Moreover, this is an industry that not only received tax and other concessions from the government but built close relationships with politicians and successive governments, which bestowed recognition and access to leading actors of a kind that was not afforded to successful industrialists in the past. There is therefore an element of complicity of the state in the acts of the industry, which can be justified when the industry delivers growth and employment but is an embarrassment when events such as the Satyam fraud occur. This seems to have resulted in a lack of alacrity on the part of State- and Central-level investigation and regulatory agencies to set about the task of unravelling the scam.

But given the scale of the scam at Satyam, what is surprising is that the transactions did not raise suspicion much earlier. This does suggest that the system of corporate governance that has been in place after liberalisation is not working. It should be obvious that in a private enterprise system filled with joint stock companies, there could emerge a difference in the interests of the managers or managing promoters, on the one hand, and shareholders and other stakeholders, on the other. In the event, there is the danger that managers and/or promoters may function in ways that financially benefit them at the expense of the returns earned by the shareholders or the security of other stakeholders.

Governance structures are meant to prevent this. One way in which this is done is through the capital market, which is seen as a monitoring and disciplining mechanism because it serves as a market for corporate control. Bad managements trigger stock price declines, leading to their replacement owing to pressure from existing shareholders or from new shareholders who exploit the lower share values to acquire an influential stake in the company. In practice, this kind of monitoring rarely works either because incumbent managements reveal partial or incomplete information or because minority shareholders would find it difficult and costly to fully monitor and discipline managers who put the companys revenues and profits at risk.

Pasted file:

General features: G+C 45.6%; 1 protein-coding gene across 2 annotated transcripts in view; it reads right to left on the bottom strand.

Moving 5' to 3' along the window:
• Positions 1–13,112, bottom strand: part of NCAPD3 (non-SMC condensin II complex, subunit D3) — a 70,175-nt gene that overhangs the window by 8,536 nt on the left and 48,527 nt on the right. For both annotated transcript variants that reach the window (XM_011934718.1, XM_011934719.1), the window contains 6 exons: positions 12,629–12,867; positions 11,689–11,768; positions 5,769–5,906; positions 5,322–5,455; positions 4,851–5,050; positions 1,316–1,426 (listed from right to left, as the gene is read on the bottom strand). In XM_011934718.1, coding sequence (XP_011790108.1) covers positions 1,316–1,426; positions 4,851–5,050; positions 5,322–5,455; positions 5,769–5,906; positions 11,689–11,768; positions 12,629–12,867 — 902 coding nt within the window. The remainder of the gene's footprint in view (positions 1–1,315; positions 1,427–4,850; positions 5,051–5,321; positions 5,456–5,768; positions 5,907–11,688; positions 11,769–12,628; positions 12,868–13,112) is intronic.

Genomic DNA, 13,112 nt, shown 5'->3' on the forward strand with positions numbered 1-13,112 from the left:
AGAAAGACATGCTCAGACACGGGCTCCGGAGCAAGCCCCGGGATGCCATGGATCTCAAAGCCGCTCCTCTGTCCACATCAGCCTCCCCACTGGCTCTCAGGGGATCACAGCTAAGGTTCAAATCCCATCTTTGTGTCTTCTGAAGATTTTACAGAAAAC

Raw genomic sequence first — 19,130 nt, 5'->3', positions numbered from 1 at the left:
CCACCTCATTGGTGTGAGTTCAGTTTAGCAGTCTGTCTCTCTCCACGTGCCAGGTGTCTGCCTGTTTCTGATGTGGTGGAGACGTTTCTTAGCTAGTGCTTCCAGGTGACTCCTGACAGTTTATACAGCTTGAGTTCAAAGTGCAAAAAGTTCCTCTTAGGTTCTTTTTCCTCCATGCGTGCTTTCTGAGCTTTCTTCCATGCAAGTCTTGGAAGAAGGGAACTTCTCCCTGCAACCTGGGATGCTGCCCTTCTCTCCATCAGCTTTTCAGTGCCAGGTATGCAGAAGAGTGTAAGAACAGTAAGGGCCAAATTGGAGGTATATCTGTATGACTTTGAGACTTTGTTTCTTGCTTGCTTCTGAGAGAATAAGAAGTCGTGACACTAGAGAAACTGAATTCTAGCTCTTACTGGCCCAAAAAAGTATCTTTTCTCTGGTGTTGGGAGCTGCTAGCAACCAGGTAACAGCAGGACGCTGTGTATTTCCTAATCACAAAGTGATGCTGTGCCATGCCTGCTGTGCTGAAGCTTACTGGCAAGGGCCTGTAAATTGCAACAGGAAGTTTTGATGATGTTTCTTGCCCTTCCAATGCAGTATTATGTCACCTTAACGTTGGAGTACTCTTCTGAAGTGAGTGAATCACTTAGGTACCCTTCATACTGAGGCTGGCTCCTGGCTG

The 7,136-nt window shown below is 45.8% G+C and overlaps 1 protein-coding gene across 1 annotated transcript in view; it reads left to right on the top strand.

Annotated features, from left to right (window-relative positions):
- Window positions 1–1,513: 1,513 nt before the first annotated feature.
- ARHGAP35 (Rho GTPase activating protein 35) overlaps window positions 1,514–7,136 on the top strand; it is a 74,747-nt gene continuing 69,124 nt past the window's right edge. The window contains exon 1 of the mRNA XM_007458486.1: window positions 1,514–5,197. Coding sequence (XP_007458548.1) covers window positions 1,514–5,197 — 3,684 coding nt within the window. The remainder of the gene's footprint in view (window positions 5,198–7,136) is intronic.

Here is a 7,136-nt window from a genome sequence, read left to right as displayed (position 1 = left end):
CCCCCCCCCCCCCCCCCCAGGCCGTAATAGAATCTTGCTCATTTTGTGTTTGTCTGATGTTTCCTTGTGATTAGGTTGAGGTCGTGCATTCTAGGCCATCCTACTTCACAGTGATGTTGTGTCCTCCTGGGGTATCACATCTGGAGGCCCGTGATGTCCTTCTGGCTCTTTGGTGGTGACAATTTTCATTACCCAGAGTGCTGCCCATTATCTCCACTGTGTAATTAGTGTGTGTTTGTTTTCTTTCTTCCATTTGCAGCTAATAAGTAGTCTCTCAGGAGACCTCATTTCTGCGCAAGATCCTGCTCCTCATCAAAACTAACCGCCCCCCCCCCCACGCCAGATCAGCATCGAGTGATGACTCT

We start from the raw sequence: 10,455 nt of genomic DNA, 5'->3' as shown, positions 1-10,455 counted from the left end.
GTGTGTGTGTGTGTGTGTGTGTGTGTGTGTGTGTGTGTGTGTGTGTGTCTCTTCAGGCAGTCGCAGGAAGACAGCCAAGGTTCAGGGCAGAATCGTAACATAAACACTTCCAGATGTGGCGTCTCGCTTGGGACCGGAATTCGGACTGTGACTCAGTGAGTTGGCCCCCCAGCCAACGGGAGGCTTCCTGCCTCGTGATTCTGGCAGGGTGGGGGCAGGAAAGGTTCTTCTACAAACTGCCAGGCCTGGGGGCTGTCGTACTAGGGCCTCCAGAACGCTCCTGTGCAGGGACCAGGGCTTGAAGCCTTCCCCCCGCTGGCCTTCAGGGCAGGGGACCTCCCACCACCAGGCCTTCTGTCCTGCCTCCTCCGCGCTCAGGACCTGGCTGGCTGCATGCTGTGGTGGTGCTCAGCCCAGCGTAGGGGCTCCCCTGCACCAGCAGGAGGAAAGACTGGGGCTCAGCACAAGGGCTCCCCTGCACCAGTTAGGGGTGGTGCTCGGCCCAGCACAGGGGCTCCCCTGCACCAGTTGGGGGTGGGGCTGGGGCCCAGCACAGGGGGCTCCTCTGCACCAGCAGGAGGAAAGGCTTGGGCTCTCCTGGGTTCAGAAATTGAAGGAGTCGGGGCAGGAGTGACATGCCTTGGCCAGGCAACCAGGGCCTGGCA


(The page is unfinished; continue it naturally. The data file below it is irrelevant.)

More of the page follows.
Moreover, shareholders are beguiled by high stock prices, since they buy into the idea that high and rising stock prices are a sign of both good performance and good management. If accounts are manipulated and revenues and profits inflated, the stock market performance of the company improves, and that improvement serves to conceal the fraud that is under way.

Advocates of regulatory forbearance under a reformed and liberalised capitalism argue, however, that the system has fashioned a governance structure that is explicitly aimed at ensuring compliance and disclosure. That structure is multilayered, consisting of boards of directors, which include independent directors expected to represent the interests of the minority shareholders and society at large; auditors who are expected to ensure that the books that provide information on the performance of the managers and the financial health of the company are in order; regulators who ensure that guidelines with regard to accounting standards, disclosure and good management practices are followed; and agencies that can investigate and prosecute in case fraud of any kind is suspected. This, combined with international accounting standards and disclosure norms that are ostensibly followed by IT companies (since they serve international clients and are listed in international markets), was seen as insuring against fraud.